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-   -   returning resident visa (https://www.askmehelpdesk.com/showthread.php?t=847743)

  • Oct 7, 2020, 05:26 PM
    kritvarma
    returning resident visa
    I heard as long as someone continued to maintain financial ties with US, they can use SB-1 to return even after one year has passed since stepping outside the country. However, if an unexpired B2 visa obtained prior to getting the green card already exists, can that be used in lieu of SB-1, to re-enter?

    On the other hand, if SB-1 is mandatory, is that sufficient to re-enter as long as green card has not expired or does one need to apply for additional visas or go through additional procedures before permitted back into the country?

    On a related note, what are some of the advantages of surrendering the green card using I-407, if flying back to US continues to be a challenge due to the current pandemic? The green card was obtained 2 years ago.
  • Oct 18, 2020, 12:27 AM
    newacct
    To get an SB-1 returning resident visa, you need to prove to the consulate that you couldn't return to the US any earlier due to circumstances beyond your control. It is not as simple as "maintaining financial ties with the US".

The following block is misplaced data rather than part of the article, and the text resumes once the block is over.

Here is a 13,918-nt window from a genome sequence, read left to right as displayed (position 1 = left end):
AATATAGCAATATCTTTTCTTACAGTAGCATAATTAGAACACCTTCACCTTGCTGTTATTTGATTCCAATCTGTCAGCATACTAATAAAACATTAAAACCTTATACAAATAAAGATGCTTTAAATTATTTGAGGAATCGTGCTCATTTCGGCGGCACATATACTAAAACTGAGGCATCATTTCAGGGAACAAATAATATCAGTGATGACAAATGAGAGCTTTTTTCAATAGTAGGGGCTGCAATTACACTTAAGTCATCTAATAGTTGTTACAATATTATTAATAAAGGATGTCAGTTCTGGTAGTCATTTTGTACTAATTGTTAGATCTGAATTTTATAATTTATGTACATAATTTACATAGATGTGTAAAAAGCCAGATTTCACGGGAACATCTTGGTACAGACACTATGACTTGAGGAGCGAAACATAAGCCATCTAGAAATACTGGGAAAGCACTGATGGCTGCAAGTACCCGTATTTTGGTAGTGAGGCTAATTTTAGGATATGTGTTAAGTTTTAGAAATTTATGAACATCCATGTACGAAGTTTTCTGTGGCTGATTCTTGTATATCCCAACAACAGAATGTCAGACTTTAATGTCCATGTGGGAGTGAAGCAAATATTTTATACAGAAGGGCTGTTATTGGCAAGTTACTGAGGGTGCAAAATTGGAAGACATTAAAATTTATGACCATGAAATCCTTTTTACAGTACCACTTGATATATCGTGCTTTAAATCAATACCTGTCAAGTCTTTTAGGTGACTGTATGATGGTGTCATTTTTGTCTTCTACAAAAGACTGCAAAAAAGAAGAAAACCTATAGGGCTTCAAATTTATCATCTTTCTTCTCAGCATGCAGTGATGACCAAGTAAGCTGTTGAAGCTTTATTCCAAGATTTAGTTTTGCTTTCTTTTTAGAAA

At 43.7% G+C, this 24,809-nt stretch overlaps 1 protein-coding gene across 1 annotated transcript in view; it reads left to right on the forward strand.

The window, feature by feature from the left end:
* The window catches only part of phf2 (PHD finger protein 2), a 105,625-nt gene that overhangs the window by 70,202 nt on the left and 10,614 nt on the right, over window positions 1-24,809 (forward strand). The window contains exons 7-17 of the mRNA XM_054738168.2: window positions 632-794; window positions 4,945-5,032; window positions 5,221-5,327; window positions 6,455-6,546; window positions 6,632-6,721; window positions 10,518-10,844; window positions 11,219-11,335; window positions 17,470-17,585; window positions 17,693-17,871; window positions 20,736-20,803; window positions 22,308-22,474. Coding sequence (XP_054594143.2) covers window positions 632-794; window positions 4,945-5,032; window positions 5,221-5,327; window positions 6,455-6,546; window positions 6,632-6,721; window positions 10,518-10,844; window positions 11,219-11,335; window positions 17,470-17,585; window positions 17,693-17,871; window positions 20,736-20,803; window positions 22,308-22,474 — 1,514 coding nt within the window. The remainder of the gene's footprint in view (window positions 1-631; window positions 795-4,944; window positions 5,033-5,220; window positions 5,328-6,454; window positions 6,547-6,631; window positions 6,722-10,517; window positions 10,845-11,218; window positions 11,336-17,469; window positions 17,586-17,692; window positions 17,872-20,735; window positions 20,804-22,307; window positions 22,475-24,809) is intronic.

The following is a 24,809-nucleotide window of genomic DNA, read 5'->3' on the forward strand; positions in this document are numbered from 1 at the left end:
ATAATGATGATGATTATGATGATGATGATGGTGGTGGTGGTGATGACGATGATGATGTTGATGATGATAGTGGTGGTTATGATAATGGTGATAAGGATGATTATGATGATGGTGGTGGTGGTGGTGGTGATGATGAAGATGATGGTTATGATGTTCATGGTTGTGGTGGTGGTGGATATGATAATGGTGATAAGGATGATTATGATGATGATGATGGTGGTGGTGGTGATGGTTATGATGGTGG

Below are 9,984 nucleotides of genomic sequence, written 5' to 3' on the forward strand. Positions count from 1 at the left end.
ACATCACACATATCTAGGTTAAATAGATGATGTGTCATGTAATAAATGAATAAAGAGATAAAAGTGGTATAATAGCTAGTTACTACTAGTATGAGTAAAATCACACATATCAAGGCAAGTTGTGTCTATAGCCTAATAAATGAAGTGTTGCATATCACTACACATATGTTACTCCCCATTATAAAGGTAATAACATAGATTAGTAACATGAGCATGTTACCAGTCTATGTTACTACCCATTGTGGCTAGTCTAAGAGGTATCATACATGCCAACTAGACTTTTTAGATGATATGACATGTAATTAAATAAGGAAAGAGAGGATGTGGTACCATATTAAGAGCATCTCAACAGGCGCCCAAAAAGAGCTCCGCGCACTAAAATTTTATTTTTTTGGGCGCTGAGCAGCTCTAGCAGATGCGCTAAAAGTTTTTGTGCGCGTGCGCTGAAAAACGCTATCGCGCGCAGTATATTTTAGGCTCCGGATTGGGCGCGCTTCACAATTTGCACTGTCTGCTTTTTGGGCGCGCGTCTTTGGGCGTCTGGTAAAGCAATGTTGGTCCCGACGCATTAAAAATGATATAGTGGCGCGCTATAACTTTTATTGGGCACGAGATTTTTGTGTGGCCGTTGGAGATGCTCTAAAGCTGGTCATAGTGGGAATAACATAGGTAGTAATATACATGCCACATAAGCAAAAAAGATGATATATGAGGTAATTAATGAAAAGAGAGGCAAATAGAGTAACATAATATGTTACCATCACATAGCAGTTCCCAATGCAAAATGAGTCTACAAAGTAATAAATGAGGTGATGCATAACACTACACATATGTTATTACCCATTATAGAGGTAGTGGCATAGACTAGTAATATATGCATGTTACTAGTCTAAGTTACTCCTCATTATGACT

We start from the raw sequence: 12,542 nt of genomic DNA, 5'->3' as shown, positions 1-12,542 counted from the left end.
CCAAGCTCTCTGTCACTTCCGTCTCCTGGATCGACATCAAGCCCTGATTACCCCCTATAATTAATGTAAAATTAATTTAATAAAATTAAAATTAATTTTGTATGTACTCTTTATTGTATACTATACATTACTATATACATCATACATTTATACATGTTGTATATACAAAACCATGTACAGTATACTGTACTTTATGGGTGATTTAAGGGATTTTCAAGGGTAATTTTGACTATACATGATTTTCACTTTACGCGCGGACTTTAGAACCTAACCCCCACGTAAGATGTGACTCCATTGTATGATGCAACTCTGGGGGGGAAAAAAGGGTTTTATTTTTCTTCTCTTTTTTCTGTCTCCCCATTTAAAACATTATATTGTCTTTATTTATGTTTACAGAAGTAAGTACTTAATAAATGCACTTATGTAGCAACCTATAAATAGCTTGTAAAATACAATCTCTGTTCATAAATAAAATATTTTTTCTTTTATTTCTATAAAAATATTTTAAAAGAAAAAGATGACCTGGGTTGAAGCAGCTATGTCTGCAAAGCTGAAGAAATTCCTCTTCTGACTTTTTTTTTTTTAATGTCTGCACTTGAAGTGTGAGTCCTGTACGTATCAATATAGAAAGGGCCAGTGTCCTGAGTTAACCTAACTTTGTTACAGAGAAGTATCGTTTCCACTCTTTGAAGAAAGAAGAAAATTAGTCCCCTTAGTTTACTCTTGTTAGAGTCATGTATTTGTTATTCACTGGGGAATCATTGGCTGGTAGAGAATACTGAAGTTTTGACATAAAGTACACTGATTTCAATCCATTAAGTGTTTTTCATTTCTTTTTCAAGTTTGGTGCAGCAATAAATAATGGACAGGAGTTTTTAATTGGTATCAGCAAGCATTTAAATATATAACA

It may be possible for you to try to return to the US after an absence of one year with just your green card, without a re-entry permit or SB-1 visa. There is a chance the officer will let you in if you can convince him that you did not abandon residence.

    Trying to use a nonimmigrant B2 visa to enter the US would raise serious questions about why you are trying to enter as a nonimmigrant if you are a permanent resident. It might be taken as a sign that you are intending to give up your permanent residence. You should not do this if you want to keep your green card.
  • Oct 18, 2020, 07:14 AM
    Fr_Chuck
    Officially you must have the SB1 to return to the US after being outside the US for over one year. As noted by the other poster, if you attempt to enter without one, you would be pulled aside and interviewed and they may allow you to enter but it is more likely you would be forced to return to apply for proper paper work. If you knew of the extended absence prior to leaving, you should have applied then. But yes extended absence can be a reason to revoke the green card, which should have been explained to you when you got the card

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